McKee, holding aloft in one hand the letter from the British officer at Carlisle, and in the other hand waving a white handkerchief, called out to the Indians, "Brothers! Brothers!" The savages did not respond. Almost as suddenly as they had appeared they vanished into the undergrowth, leaving the bewildered mountaineers alone with their dead and mutilated leader. Weston was buried where he had fallen, and his resting place was unmarked. It was a just end for one who had entertained such sanguinary projects.

The thirty other tories, left leaderless, in a wilderness, whence hostile savages sprang apparently from the very earth, were completely dazed and disorganized. They feared to go forward; many of them feared to return to their homes. They retired to a sheltered place and held a consultation. Some declared their intention to return to Bedford county, but those who were best able to appreciate the nature of their offense apprehended arrest and announced that they would seek safety elsewhere.(2)

Hard was the fate of this company. Some of them wandered in the forests and perished from hunger. Others made their way southward, and reached British posts in the southern colonies after great suffering. Five of them, returning to their homes, were seized by the aroused frontiersmen, and conducted to the log jail in Bedford. Richard Weston, brother of the dead leader, was caught in Sinking Spring valley by a party of Americans going to work the lead mines there, and was sent under guard to Carlisle. He confessed the whole plot, but claimed that he had been misled by his older brother. He escaped from imprisonment before he could be brought to trial.(3)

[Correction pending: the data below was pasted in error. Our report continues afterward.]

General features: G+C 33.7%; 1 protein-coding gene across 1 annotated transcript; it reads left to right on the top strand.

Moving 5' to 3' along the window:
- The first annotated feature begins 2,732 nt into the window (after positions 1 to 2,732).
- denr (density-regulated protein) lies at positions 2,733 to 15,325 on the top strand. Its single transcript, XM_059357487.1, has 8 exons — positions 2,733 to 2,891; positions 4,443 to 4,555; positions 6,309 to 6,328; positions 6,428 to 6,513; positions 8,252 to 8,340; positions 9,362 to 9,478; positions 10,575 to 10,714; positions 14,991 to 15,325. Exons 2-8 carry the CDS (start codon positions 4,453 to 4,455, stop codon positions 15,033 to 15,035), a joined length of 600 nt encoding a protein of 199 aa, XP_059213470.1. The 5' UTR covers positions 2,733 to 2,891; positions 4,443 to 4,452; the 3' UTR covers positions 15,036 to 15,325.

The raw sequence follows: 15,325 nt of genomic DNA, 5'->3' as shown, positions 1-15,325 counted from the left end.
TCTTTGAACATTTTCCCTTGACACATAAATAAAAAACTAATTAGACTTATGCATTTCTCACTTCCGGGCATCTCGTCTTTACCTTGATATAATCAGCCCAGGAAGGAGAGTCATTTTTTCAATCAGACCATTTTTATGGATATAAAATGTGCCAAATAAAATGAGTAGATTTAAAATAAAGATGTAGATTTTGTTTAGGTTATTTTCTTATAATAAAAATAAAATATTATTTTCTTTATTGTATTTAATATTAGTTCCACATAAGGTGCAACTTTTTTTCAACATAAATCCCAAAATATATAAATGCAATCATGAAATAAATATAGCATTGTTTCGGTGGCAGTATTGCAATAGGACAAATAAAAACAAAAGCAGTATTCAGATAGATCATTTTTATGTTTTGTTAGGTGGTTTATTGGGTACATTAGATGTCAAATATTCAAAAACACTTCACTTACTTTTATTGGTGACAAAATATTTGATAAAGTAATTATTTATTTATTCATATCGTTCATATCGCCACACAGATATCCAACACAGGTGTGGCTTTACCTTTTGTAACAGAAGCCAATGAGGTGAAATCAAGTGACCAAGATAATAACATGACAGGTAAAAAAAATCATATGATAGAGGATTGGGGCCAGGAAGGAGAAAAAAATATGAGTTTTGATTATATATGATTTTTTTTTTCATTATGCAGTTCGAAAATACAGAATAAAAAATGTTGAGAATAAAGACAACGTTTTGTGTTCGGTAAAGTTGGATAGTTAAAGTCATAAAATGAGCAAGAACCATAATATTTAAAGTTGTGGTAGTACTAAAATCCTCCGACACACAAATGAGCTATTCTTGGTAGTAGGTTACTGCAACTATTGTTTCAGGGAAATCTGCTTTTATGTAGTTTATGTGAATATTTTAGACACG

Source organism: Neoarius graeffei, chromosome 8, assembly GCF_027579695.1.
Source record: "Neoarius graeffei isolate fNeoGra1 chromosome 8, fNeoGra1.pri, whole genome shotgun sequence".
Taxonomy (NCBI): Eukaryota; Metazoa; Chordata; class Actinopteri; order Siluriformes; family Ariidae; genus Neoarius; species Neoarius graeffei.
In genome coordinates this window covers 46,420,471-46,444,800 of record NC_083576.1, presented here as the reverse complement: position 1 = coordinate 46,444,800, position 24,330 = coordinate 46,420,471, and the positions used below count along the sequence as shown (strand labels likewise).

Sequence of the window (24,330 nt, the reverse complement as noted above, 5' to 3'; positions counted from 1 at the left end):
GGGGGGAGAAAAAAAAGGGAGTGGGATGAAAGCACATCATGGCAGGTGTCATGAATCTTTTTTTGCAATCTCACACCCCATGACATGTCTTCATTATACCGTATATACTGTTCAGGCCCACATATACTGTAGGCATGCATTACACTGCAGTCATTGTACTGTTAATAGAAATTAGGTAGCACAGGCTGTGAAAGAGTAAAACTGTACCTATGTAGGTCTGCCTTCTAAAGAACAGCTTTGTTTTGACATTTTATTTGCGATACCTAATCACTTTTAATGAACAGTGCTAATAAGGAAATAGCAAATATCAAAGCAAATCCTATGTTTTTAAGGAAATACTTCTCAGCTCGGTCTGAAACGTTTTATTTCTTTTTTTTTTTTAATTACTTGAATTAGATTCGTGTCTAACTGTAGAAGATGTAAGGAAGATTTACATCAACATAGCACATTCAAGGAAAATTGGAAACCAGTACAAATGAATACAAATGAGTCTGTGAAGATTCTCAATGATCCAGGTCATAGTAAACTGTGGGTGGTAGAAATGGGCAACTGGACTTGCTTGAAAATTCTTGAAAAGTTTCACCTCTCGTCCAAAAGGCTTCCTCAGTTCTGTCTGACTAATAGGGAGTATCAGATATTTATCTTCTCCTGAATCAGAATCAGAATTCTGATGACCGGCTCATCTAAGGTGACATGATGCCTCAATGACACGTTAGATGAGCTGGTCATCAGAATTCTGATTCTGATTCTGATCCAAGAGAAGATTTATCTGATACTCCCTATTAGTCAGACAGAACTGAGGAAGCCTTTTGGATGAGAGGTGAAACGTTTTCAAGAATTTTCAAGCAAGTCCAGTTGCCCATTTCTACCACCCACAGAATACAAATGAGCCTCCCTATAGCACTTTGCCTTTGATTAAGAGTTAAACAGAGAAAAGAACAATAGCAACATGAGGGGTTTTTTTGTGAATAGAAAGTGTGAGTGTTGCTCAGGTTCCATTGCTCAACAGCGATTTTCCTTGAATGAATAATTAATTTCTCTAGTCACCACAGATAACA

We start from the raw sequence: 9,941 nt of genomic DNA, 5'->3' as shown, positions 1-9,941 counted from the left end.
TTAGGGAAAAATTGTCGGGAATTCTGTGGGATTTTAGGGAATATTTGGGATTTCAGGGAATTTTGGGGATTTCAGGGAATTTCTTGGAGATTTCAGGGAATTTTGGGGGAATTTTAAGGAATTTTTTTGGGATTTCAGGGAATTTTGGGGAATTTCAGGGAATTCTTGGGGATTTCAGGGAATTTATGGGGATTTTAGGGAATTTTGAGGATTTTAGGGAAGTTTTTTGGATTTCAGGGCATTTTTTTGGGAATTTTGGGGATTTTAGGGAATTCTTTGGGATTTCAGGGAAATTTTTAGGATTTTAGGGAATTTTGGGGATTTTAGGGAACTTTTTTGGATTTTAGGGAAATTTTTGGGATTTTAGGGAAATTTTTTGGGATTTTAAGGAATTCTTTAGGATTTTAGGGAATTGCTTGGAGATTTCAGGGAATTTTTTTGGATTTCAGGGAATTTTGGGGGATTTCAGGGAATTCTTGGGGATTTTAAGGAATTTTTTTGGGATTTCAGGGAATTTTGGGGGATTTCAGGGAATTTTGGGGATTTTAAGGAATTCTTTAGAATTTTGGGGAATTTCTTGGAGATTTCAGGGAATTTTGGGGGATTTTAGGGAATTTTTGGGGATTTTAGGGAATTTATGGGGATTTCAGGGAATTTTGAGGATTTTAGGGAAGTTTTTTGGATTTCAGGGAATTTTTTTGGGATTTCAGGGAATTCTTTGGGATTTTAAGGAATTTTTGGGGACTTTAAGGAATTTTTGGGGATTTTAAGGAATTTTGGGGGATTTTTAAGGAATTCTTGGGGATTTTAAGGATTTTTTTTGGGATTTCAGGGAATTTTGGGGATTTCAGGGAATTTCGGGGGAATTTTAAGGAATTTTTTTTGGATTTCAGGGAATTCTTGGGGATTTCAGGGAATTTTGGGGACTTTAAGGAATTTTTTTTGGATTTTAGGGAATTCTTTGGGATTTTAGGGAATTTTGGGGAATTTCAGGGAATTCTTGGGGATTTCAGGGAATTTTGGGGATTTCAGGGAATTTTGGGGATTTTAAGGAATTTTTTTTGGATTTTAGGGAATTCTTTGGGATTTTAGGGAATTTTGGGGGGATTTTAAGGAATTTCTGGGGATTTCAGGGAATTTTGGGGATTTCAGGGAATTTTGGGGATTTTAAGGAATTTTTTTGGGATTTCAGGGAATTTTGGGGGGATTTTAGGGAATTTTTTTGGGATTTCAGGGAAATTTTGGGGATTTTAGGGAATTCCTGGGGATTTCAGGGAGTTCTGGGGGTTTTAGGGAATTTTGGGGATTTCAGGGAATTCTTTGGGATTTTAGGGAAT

A special court, of which General John Armstrong, of Carlisle, was president, was appointed by the Supreme Executive Council to try the prisoners at Bedford. It held two sessions in the fall of 1778 and the spring of 1779, but did not convict any of the defendants of high treason. The leaders of the conspiracy were either dead or out of the country, and the few men brought before the court were but ignorant and deluded yeomen, who were sufficiently punished by their imprisonment and the contempt of their neighbors.(4)

Those who had fled away were attainted of treason, and their estates were declared forfeited. It appears that a few of them returned to Pennsylvania, after the war was over, and procured the removal of the attainder and the restoration of their land.

1 See the confession of Richard Weston, Pennsylvania Archives, First Series, vol. vi.. D. 542.

2 Day's Historical Collections of Pennsylvania, p 272; Pennsylvania Archives, First Series, vol. vi., pp. 436, 438, 446, 467, 469, 512; Lytle's History of Huntingdon County, Lancaster, 1876, pp. 80, 283; Jones's History of the Juniata Valley, Philadelphia, 1856, pp. 250-257.

3 His escape is shown by the fact that he was attainted of treason with all those who fled to the southern states; see Pennsylvania Archives, First Series, vol. x., p. 259.

4 The court did not, report any treason convictions to the Supreme Executive Council, but did report one conviction for murder, Colonial Records, vol. xi., p. 581. See, also, on this court, Colonial Records, vol. x., p. 556; Pennsylvania Archives, First Series, vol. vi., pp. 569, 750. 769; vol. vii., p. 297.

SOURCE:  Page(s) 49-53: Old Westmoreland, A History of Western Pennsylvania During the Revolution by Edgar W. Hassler, J.R. Weldon & Co, Pittsburgh, 1900

Contributed by Nathan Zipfel for use by the Westmoreland County Genealogy Project (